Is the B.C. Liberal job creation claim 'political spin'?
3 top economists say Christy Clark can't take credit for B.C. being first in job creation
It's become the centrepiece at almost every campaign stop Christy Clark makes during this 2017 election campaign: Clark's claim that under the B.C. Liberals, the province leads the country in job creation.
Her whistle stop in Dawson Creek on April 18 was typical. "We are the only party…with a plan to create jobs."
Clark boasted the Liberals had created 220,000 jobs in British Columbia "since we started the Jobs plan."
That plan was announced back in September 2011 to protect and create more jobs in the province.
But does Clark's claim stand up to a CBC fact check?
The answer from three top economists: While the 220,000 figure over six years seems accurate, Clark appears to be taking credit for a recent uptick in employment that was mostly out of her control.
They use words such as "lucky," "serendipitous" and "cyclical" to describe the reasons behind the job rise.
'B.C. got lucky' says economist
"What happened is, B.C. got lucky," says Iglika Ivanova, senior economist with the Vancouver office of the Canadian Centre for Policy Alternatives.
"We're seeing growth but it has little to do with provincial policy."
Ivanova said the premier's statement is "misleading."
"I think it is more political spin than anything else," said Ivanova, "because the job creation we have seen has very little to do with the B.C. Jobs plan and has a lot to do with the real estate market and the low Canadian dollar."
'It's serendipitous' says credit union economist
The chief economist with the B.C.-based Central 1 Credit Union, agrees, although his language is more muted.
"I would say the (increase in jobs) is mainly due to market forces," said Helmut Pastrick.
Pastrick said B.C.'s job creation has led the country with 3.5 per cent growth in the first three months of this year, following similar strong results in 2016.
But when asked how much of that could be due to a provincial job creation program, Pastrick replied, "Well I would think very little…It really has to do with, for the most part, forces that are beyond the government's control."
Pastrick identified the same economic drivers as Ivanova.
"Certainly, B.C. has benefited from low (Canadian) currency that has declined from parity down to 75 cents US. We've (also) benefited from low interest rates," said Pastrick.
"The confluence of those two favourable developments have certainly helped the B.C. economy and employment growth.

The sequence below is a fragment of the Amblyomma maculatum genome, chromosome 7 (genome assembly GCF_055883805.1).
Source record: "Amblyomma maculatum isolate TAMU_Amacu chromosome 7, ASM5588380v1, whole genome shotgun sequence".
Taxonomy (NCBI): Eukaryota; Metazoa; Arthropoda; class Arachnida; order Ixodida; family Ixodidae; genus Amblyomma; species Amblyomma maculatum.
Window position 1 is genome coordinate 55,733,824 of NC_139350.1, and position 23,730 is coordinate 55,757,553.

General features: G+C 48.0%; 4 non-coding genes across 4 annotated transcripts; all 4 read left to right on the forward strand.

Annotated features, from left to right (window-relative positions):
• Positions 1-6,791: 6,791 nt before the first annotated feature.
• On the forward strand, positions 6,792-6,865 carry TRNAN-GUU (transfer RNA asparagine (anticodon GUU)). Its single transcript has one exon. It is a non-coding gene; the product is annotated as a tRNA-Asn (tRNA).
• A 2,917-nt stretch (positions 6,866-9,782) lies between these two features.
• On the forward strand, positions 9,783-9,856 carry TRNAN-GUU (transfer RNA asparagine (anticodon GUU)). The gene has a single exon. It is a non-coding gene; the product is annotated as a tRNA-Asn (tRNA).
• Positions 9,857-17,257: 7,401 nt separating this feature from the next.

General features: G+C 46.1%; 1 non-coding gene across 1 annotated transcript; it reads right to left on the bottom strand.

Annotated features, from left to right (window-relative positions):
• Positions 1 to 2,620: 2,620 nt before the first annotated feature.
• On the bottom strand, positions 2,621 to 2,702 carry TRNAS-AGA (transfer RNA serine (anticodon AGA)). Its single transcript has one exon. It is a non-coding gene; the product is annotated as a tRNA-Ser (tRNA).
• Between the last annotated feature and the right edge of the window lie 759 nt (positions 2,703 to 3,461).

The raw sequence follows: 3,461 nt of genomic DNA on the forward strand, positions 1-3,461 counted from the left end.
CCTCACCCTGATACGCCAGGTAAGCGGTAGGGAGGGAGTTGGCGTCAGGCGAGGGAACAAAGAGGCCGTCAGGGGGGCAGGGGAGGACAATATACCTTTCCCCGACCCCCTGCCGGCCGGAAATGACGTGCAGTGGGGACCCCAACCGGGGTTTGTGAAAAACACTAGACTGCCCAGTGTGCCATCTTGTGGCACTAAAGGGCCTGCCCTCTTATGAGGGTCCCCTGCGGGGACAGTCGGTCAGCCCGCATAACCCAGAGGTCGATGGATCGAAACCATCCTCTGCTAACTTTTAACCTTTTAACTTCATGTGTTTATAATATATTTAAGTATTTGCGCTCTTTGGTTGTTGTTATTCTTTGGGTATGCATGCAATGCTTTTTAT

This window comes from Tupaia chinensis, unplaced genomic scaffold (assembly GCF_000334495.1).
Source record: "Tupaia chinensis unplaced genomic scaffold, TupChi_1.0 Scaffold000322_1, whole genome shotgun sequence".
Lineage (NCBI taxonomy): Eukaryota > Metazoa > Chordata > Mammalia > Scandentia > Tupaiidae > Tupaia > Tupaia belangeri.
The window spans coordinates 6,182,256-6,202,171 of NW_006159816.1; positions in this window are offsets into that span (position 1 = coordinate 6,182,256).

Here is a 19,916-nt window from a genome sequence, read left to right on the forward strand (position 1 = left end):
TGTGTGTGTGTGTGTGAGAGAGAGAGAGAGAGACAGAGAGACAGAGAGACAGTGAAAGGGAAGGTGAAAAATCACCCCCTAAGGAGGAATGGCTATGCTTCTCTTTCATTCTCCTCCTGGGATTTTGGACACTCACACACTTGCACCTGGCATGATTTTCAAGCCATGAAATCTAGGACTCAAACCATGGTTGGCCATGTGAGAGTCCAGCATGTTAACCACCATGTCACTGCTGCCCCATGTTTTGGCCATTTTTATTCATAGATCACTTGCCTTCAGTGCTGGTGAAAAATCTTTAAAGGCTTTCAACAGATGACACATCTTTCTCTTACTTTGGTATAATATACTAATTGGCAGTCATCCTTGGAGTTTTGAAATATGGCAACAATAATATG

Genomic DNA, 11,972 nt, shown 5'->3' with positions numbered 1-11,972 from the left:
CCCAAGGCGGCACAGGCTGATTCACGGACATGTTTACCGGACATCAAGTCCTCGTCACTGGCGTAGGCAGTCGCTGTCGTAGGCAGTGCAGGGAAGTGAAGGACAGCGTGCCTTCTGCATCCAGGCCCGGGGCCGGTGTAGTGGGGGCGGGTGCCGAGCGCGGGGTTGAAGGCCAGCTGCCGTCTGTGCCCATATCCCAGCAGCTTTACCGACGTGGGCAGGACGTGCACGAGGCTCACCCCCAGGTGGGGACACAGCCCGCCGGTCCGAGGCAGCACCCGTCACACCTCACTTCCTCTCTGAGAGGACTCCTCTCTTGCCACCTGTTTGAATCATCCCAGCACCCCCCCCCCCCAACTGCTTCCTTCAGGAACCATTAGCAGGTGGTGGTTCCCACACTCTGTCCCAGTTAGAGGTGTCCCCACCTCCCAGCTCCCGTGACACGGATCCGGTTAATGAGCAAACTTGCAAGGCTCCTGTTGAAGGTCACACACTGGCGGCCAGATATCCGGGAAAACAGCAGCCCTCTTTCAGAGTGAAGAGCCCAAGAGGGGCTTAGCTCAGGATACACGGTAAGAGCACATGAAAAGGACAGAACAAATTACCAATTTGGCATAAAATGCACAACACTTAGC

To that extent, it's serendipitous."
Pastrick said most of the jobs that have been created are in the service industry; tourism, TV and film. He also said the construction industry was very active during the real estate boom.
He noted most of those jobs are in major centres, not B.C.'s rural areas.
"The Lower Mainland, to a lesser extent Victoria, have been the main employment driver…when you go outside the main metropolitan areas into more the resource areas…there, we've seen a mixed performance."
'Bleak outside the big cities,' says Ivanova
That's a big problem, according to Ivanova of the CCPA.
"The rest of the economic regions in B.C.— the interior, the north, they are actually losing jobs, and that is worrisome," says Ivanova.
"The picture is quite varied and it is quite bleak outside the big cities."
Ironically, Pastrick said the Liberal's B.C. Job plan was primarily designed to create jobs in rural areas of the province – specifically in the resource sector – through development of liquefied natural gas (LNG) and new mines.
But only one LNG project is heading to completion and just a handful of mines have opened since 2011.
Job creation 'cyclical,' says CIBC economist
Benjamin Tal, the deputy chief economist of the Canadian Imperial Bank of Commerce (CIBC), says B.C.'s job creation is due to "very cyclical" economic forces.
"I think a lot of it has to do with the market, with the economy", said Tal in an interview from Toronto. But he added that he "cannot speculate on [Christy Clark's] policies and to what extent they may have had."
Tal is the author of a recent CIBC economics report, "On the Quality of Employment in Canada."
He said there is good news: most of the jobs created are full time – a reversal of the national trend toward part-time employment — noting "that is a very welcome development."
Ivanova of the CCPA was less forgiving.
She took serious issue with Christy Clark's claim the B.C. Liberals are responsible for making the province a leader in job creation.
"To the extent that our premier is trying to take credit for it, that's not appropriate."